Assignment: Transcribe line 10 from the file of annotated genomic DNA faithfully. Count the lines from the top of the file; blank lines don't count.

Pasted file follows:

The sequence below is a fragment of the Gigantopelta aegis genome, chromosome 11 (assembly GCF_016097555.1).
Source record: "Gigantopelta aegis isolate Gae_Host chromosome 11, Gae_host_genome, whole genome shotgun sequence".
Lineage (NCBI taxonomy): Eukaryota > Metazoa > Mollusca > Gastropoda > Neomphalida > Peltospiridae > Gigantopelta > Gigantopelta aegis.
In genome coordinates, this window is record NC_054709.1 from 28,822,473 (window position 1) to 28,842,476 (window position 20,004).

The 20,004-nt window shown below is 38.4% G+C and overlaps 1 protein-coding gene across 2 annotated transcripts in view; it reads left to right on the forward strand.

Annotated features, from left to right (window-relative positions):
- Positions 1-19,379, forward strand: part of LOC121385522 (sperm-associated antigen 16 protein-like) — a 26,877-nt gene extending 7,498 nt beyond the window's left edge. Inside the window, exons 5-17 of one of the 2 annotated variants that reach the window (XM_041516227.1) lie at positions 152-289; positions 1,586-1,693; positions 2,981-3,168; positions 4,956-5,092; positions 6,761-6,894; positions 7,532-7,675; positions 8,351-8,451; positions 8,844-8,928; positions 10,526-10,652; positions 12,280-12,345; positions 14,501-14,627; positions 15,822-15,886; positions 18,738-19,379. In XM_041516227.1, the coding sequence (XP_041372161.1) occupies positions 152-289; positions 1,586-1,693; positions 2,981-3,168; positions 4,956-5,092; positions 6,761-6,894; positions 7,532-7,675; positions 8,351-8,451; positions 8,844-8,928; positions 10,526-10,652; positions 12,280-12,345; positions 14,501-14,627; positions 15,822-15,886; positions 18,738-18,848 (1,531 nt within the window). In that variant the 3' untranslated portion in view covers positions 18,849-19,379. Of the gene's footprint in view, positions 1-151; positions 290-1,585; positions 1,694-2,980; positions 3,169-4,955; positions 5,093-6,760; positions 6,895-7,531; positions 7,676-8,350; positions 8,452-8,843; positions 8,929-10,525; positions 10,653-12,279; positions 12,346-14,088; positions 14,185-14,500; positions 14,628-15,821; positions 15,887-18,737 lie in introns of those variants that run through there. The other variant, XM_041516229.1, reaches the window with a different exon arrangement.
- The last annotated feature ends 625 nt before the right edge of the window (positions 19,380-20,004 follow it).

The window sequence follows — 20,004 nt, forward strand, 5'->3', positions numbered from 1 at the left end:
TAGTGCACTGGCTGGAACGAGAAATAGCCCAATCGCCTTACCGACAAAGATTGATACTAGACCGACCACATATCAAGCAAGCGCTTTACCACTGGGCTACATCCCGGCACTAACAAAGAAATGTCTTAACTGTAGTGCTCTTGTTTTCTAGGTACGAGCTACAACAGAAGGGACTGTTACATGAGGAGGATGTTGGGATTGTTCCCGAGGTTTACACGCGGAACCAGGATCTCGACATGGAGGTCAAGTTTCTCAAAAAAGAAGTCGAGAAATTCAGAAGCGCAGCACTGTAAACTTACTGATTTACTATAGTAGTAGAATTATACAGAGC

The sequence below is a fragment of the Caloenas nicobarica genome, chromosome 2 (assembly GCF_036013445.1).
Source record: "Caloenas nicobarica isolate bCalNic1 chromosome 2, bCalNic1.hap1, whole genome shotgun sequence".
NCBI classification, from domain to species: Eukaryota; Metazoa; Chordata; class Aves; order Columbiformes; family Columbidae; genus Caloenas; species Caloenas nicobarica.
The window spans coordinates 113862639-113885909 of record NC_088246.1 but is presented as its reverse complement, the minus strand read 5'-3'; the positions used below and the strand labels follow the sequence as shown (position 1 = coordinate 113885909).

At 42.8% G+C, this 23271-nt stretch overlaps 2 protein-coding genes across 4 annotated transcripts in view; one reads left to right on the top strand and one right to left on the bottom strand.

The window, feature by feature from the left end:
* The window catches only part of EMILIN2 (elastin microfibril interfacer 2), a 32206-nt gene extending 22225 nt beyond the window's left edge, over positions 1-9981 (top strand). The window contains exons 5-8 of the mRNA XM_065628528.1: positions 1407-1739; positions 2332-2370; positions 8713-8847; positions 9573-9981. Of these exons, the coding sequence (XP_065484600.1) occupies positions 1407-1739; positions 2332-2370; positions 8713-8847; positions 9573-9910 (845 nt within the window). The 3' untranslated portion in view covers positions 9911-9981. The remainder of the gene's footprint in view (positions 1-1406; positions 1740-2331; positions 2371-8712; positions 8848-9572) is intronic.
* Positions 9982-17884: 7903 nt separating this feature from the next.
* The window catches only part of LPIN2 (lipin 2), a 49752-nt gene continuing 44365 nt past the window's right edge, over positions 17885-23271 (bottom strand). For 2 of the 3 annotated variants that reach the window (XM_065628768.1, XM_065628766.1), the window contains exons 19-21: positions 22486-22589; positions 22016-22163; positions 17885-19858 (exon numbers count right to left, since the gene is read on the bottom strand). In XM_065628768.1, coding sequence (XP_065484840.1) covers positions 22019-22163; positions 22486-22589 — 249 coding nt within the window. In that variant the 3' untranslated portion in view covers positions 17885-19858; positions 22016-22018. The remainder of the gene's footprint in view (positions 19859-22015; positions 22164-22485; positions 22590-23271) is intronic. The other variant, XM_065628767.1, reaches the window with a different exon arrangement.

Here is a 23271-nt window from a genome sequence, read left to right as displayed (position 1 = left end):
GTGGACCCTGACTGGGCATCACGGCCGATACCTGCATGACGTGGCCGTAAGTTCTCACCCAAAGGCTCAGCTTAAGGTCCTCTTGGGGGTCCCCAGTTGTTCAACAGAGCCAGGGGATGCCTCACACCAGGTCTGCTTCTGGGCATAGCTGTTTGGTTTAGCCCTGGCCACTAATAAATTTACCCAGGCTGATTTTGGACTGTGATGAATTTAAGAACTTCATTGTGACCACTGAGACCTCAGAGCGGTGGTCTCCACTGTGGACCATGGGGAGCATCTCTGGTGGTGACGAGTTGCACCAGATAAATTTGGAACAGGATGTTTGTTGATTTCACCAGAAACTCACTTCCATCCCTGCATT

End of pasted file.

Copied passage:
TAGTGCACTGGCTGGAACGAGAAATAGCCCAATCGCCTTACCGACAAAGATTGATACTAGACCGACCACATATCAAGCAAGCGCTTTACCACTGGGCTACATCCCGGCACTAACAAAGAAATGTCTTAACTGTAGTGCTCTTGTTTTCTAGGTACGAGCTACAACAGAAGGGACTGTTACATGAGGAGGATGTTGGGATTGTTCCCGAGGTTTACACGCGGAACCAGGATCTCGACATGGAGGTCAAGTTTCTCAAAAAAGAAGTCGAGAAATTCAGAAGCGCAGCACTGTAAACTTACTGATTTACTATAGTAGTAGAATTATACAGAGC